6. Frankenstein was the name of the scientist, not the monster.
In the novel, Victor Frankenstein is the scientist. The monster remains unnamed and is referred to as “monster,” “creature,” “dæmon,” and “it.” But if you’ve made the mistake of calling the monster “Frankenstein,” you’re not alone. As early as 1890, The Scots Observer complained that Frankenstein “presented the common pressman with one of his most beloved blunders”—confusing the two.
7. The novel shares its name with a castle.
Mary made up the name Frankenstein. However, Frankenstein is a German name that means “Stone of the Franks.” What’s more, historian Radu Florescu claimed that the Shelleys visited Castle Frankenstein on a journey up the Rhine River. While there, they learned about an alchemist named Konrad Dippel who had lived in the castle. He was trying to create an elixir, called Dippel’s Oil, which would make people live for over a hundred years. Like Victor Frankenstein, Dippel was rumored to have dug up graves and experimented on the bodies. Not all historians are convinced there’s a link, however, pointing out that there’s no indication Frankenstein had a castle in the novel, and that Shelley never mentioned visiting the castle herself in any of her writing about her trip up the Rhine.
8. Many thought Percy Shelley wrote Frankenstein.
Frankenstein was first published anonymously. It was dedicated to William Godwin, Mary’s father, and Percy Shelley wrote the preface. Because of these connections, many assumed that Percy Shelley was the author. This myth continued even after Frankenstein was reprinted in Mary’s name. In fact, some people are still arguing that Percy authored the book—but while he edited Frankenstein and encouraged Mary to expand the story into a novel, actual authorship is a stretch.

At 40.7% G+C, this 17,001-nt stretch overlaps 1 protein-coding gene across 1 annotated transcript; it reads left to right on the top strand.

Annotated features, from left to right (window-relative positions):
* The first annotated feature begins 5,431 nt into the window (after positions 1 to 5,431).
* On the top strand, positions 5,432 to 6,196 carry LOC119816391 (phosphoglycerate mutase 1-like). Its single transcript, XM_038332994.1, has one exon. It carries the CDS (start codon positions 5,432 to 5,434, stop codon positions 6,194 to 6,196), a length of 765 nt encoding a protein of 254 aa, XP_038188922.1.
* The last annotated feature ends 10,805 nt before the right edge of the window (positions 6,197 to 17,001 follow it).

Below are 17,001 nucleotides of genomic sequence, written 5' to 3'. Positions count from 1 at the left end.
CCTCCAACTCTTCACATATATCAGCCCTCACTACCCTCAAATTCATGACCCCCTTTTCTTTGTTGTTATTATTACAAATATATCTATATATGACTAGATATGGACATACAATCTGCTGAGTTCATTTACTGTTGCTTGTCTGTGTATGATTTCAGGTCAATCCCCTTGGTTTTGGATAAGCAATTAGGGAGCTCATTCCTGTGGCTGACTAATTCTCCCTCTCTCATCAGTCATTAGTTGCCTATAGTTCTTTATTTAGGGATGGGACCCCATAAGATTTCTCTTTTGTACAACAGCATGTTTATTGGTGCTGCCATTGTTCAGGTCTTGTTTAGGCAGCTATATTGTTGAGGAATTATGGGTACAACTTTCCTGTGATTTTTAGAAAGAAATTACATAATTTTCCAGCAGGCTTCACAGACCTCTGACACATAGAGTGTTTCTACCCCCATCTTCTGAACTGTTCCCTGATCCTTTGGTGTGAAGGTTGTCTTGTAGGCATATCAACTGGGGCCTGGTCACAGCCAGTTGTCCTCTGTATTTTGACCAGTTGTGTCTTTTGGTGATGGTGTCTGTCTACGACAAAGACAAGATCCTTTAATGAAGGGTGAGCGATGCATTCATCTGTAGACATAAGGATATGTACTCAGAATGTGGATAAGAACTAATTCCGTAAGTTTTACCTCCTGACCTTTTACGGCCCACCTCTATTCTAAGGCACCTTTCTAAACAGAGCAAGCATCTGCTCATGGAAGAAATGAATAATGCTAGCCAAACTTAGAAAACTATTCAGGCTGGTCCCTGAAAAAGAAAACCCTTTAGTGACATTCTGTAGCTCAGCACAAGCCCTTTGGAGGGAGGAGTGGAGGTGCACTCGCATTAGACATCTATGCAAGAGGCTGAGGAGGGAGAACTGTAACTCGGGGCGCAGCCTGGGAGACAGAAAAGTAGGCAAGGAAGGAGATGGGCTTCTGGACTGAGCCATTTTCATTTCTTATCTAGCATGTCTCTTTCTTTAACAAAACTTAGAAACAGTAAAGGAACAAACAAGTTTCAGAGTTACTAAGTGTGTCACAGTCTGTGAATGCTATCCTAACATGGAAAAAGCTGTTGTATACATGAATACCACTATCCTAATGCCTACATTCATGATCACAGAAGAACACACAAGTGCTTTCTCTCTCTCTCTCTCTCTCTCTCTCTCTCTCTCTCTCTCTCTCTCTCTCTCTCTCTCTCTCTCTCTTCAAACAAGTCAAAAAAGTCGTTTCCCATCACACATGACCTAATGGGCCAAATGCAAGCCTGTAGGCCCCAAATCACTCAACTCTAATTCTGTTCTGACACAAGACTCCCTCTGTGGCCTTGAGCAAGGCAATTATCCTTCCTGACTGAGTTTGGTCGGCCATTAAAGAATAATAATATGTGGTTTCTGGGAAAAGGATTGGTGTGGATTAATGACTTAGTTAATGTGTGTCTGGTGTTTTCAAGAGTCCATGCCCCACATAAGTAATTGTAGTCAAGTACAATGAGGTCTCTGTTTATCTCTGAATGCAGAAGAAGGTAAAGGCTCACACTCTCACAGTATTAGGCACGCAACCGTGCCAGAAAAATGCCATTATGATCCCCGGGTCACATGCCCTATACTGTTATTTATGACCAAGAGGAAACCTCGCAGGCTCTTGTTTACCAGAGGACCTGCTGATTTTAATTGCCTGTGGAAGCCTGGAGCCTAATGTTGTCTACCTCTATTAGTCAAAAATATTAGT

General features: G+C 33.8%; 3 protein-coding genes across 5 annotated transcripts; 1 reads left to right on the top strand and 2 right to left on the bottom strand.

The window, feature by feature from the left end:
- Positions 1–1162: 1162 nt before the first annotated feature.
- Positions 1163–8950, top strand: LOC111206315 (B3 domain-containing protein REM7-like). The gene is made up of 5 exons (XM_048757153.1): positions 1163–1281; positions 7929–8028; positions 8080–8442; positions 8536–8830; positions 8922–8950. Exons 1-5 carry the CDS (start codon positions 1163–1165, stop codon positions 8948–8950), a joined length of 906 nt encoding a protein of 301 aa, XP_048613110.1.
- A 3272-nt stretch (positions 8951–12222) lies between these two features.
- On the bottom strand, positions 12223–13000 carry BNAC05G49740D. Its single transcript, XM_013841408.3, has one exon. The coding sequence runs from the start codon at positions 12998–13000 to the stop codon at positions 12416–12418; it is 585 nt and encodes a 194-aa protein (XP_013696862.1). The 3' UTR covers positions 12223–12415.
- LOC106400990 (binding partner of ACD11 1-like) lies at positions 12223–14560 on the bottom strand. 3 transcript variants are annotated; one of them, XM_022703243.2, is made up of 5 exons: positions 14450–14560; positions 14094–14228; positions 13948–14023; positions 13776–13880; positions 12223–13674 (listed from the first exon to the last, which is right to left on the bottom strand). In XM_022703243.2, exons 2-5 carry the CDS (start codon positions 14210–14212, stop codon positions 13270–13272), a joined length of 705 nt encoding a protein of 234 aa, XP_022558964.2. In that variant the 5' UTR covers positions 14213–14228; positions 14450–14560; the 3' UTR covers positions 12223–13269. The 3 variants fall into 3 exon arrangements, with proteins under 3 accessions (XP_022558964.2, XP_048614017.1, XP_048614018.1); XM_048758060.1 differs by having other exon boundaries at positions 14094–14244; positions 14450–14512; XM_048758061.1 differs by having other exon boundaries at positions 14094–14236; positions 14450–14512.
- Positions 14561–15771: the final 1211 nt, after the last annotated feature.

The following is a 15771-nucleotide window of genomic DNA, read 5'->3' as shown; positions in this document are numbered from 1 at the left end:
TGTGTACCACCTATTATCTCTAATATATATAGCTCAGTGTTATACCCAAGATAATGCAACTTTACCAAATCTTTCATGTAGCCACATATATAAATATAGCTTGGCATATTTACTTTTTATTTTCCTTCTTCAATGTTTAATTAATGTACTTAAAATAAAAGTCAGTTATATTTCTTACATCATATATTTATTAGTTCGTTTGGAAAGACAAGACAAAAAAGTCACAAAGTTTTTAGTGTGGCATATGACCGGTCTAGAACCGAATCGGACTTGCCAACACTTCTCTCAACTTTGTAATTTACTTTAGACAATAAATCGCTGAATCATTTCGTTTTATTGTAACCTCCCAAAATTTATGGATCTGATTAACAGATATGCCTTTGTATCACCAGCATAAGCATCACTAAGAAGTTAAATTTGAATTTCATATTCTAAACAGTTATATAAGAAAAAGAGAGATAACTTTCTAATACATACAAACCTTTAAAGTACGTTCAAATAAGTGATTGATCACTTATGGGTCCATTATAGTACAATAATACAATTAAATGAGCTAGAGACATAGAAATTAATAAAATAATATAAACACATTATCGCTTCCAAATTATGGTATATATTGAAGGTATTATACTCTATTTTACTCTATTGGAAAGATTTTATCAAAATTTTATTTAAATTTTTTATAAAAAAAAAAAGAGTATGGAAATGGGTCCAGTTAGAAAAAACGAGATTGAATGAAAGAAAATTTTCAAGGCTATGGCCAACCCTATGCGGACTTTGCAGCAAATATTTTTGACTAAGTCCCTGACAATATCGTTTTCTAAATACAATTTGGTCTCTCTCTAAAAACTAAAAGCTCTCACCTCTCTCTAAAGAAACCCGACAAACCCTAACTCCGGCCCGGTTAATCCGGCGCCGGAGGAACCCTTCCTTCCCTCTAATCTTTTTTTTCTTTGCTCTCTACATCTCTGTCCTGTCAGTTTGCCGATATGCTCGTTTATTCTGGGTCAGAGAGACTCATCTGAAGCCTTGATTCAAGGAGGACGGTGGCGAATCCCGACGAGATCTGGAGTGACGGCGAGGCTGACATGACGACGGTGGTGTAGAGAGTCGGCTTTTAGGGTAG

9. Frankenstein was originally slammed by critics.
When Frankenstein came out in 1818, many critics bashed it. “What a tissue of horrible and disgusting absurdity this work presents,” John Croker, of the Quarterly Review, wrote. But Gothic novels were all the rage, and Frankenstein soon gained readers. In 1823, a play titled Presumption; or The Fate of Frankenstein cemented the story’s popularity. In 1831, a new version of the book was published, this time under Mary’s name.
10. Frankenstein is widely considered the first science fiction novel.
With Frankenstein, Shelley was writing the first major science fiction novel, as well as inventing the concept of the “mad scientist” and helping establish what would become horror fiction. The influence of the book in popular culture is so huge that the term Frankenstein has entered common speech to mean something unnatural and horrendous.
Mary went on to write other science fiction, such as her short story Roger Dodsworth: The Reanimated Englishman, about a man who has been frozen in ice, and her novel The Last Man, about a survivor in a world destroyed by plague, from the same year.
11. Thomas Edison adapted Frankenstein for film.
In 1910, Thomas Edison’s studio made a one-reel, 15-minute film of Frankenstein, one of the first horror movies ever made. It was thought lost until it was rediscovered in the 1980s. Today, it has made its way to YouTube; you can watch it above.
A version of this story ran in 2015; it has been updated for 2023.